From Fletching to Nutmeg: The Strange Language of the Olympic Games

Friday, August 03, 2012

When it comes to the Olympics, there are some words we all know — namely gold, silver, and bronze. But the vocabulary of the Olympics goes far beyond the winning medals.

For example: Can you define the word “fletching”? Do you know what the branches are called in the ancient Olympians’ crowns? And for that matter, did you even know what dressage was before Anne Romney’s horse began competing in it?

Paul JJ Payack is the president of The Global Language Monitor walks us through some of the language and terminology that visits the world every four years.

Guests:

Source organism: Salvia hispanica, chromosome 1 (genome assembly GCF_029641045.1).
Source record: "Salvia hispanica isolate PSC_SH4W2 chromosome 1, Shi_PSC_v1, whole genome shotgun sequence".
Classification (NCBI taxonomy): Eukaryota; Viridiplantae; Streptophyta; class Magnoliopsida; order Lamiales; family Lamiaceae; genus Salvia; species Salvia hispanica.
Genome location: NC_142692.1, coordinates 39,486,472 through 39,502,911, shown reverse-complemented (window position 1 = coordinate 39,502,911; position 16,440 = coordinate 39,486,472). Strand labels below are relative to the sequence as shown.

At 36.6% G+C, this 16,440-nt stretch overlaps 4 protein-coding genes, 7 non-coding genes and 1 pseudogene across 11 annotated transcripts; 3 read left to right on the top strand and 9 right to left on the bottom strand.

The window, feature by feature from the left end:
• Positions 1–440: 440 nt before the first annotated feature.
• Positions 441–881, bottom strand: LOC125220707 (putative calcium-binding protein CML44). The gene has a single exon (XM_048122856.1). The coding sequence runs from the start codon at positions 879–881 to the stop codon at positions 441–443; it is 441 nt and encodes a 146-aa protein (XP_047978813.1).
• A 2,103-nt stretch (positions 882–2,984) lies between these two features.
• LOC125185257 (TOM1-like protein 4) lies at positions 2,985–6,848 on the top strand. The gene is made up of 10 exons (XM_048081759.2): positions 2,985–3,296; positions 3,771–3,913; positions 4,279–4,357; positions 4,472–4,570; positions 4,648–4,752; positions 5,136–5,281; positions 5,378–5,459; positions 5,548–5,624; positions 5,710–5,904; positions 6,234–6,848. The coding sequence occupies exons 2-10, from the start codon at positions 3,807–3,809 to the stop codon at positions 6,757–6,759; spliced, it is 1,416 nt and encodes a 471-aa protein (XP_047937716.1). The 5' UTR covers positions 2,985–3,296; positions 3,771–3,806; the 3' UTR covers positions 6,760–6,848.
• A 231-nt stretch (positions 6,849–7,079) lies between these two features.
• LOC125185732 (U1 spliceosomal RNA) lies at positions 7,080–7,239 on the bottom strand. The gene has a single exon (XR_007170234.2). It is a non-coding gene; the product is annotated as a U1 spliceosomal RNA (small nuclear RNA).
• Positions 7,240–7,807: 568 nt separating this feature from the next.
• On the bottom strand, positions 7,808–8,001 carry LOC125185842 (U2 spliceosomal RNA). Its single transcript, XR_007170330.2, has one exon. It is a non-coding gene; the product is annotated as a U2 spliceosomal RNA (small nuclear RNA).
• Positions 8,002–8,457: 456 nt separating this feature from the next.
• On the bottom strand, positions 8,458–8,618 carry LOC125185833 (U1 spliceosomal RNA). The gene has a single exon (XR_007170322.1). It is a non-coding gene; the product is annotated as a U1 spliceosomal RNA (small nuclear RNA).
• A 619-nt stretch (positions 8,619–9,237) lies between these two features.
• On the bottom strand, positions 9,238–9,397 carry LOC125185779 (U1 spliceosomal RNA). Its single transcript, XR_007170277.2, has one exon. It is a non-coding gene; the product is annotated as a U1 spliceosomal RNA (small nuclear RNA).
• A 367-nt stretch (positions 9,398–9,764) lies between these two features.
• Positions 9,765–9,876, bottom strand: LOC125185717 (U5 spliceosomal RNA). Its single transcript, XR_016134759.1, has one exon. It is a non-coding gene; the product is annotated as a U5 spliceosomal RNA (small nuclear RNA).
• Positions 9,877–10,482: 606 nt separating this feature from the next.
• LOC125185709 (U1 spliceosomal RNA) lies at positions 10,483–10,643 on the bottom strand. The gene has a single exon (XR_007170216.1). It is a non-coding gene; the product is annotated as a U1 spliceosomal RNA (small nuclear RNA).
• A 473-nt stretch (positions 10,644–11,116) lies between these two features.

Paul JJ Payack

Produced by:

Kristen Meinzer

Comments [4]

shelbern58

"DressAGE" is the proper French pronunciation of a French word. Sometimes English people and Anglophiles say "DRESSage" to annoy the French. My favorite obscure expression related to the Olympics (and to dressage) is "flying changes." It's the movement that looks as if the horse is skipping.

Aug. 03 2012 10:15 AM
Larry Fisher from Brooklyn, N.Y.

Good lord, I thought Celeste said,"Felching!" I guess I have read different books than Celeste

Aug. 03 2012 09:40 AM
Benjamin Solotaire from Brooklyn

hello

Aug. 03 2012 07:21 AM

At least I knew "fletching." And they said those hours devoted to playing Dungeons & Dragons during my youth were a waste...

Aug. 03 2012 07:03 AM

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